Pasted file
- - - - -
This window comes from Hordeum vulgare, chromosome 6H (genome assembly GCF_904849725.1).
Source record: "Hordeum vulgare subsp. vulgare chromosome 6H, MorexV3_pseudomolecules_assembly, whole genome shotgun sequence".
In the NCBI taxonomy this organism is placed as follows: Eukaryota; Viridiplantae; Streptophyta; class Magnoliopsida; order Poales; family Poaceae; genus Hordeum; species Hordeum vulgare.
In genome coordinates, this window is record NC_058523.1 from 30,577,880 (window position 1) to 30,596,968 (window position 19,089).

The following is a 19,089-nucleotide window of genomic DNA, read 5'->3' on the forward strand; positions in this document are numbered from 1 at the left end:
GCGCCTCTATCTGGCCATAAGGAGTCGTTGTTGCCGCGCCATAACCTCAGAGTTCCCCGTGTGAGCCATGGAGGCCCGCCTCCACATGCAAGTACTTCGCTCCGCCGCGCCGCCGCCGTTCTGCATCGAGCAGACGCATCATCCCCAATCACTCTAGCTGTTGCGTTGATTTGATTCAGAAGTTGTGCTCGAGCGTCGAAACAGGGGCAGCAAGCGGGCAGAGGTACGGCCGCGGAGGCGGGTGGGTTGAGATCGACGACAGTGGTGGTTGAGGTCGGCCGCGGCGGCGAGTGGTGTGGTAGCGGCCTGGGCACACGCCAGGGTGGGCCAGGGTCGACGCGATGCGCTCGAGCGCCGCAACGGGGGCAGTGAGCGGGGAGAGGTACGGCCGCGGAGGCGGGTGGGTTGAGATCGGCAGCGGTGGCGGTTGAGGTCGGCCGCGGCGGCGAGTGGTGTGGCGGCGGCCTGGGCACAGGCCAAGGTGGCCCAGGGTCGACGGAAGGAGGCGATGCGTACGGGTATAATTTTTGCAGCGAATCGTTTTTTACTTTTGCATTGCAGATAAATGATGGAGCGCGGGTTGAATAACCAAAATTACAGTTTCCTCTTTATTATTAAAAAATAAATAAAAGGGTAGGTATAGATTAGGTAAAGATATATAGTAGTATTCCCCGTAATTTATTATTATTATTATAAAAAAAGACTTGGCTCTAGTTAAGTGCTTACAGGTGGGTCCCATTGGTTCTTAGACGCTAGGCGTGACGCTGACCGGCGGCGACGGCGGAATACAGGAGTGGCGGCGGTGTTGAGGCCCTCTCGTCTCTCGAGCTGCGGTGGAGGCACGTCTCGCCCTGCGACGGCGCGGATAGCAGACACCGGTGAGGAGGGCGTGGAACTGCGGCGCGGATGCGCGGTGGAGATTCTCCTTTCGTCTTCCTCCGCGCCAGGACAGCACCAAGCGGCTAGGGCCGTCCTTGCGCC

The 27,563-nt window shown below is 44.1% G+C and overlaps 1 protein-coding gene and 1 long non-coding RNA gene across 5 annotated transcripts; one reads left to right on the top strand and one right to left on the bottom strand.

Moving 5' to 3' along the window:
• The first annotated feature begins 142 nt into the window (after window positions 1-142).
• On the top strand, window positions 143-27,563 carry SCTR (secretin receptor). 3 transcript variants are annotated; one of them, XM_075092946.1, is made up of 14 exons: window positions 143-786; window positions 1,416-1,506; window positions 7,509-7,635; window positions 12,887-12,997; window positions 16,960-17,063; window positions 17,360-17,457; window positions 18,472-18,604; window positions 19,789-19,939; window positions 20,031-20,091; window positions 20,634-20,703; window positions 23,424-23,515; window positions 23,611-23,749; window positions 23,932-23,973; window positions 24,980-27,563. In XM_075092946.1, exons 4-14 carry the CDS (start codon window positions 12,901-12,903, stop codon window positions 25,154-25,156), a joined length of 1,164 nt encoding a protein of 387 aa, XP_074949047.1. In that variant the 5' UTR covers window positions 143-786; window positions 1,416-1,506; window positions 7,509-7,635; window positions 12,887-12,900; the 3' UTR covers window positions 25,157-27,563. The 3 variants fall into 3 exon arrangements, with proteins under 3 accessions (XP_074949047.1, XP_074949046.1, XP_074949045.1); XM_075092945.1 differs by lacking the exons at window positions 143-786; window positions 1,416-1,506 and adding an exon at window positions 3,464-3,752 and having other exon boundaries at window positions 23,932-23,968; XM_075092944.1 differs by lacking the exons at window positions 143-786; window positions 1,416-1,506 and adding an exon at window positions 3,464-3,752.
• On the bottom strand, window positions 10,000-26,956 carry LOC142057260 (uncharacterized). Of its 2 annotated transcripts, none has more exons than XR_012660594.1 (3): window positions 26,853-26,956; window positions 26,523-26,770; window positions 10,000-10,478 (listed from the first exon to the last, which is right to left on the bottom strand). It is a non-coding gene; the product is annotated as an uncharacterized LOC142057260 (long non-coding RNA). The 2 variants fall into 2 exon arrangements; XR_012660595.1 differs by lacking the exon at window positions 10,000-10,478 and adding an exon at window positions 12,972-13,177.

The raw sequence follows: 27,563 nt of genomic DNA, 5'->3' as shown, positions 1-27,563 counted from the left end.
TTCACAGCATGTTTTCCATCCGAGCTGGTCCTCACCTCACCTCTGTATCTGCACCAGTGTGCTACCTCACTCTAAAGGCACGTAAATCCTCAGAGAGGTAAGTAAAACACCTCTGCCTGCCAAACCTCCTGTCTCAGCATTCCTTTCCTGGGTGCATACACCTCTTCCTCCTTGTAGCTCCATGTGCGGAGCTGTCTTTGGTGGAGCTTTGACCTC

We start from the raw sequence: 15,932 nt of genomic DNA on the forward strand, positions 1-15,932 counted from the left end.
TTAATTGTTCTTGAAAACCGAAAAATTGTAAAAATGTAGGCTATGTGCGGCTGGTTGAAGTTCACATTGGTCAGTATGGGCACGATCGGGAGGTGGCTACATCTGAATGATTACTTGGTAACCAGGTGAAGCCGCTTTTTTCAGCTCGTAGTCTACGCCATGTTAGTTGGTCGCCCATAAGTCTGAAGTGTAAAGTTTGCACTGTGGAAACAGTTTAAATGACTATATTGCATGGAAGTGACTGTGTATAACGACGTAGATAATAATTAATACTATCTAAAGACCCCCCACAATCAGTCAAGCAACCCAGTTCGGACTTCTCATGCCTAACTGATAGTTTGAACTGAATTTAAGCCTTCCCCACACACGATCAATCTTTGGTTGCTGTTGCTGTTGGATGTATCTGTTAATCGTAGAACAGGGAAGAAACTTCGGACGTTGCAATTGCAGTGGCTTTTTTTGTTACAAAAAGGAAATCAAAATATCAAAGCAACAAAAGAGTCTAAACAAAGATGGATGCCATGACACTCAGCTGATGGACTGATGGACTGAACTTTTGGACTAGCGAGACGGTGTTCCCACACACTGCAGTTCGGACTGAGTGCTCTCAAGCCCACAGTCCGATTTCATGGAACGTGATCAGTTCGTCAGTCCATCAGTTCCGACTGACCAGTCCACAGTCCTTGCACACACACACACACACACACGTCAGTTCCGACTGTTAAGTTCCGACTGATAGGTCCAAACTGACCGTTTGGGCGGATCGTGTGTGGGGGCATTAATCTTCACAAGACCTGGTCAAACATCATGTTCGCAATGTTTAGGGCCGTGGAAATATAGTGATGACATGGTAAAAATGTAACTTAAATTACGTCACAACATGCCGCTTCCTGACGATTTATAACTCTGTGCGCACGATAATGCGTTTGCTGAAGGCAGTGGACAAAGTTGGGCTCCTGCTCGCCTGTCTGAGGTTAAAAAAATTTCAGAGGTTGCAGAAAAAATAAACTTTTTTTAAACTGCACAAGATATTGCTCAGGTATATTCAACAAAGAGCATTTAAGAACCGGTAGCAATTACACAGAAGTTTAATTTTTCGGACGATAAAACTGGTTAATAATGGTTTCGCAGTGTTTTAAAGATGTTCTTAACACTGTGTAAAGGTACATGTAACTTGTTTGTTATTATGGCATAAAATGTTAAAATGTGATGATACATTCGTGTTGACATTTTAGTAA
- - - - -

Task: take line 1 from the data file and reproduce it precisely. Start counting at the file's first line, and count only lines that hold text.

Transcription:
This window comes from Hordeum vulgare, chromosome 6H (genome assembly GCF_904849725.1).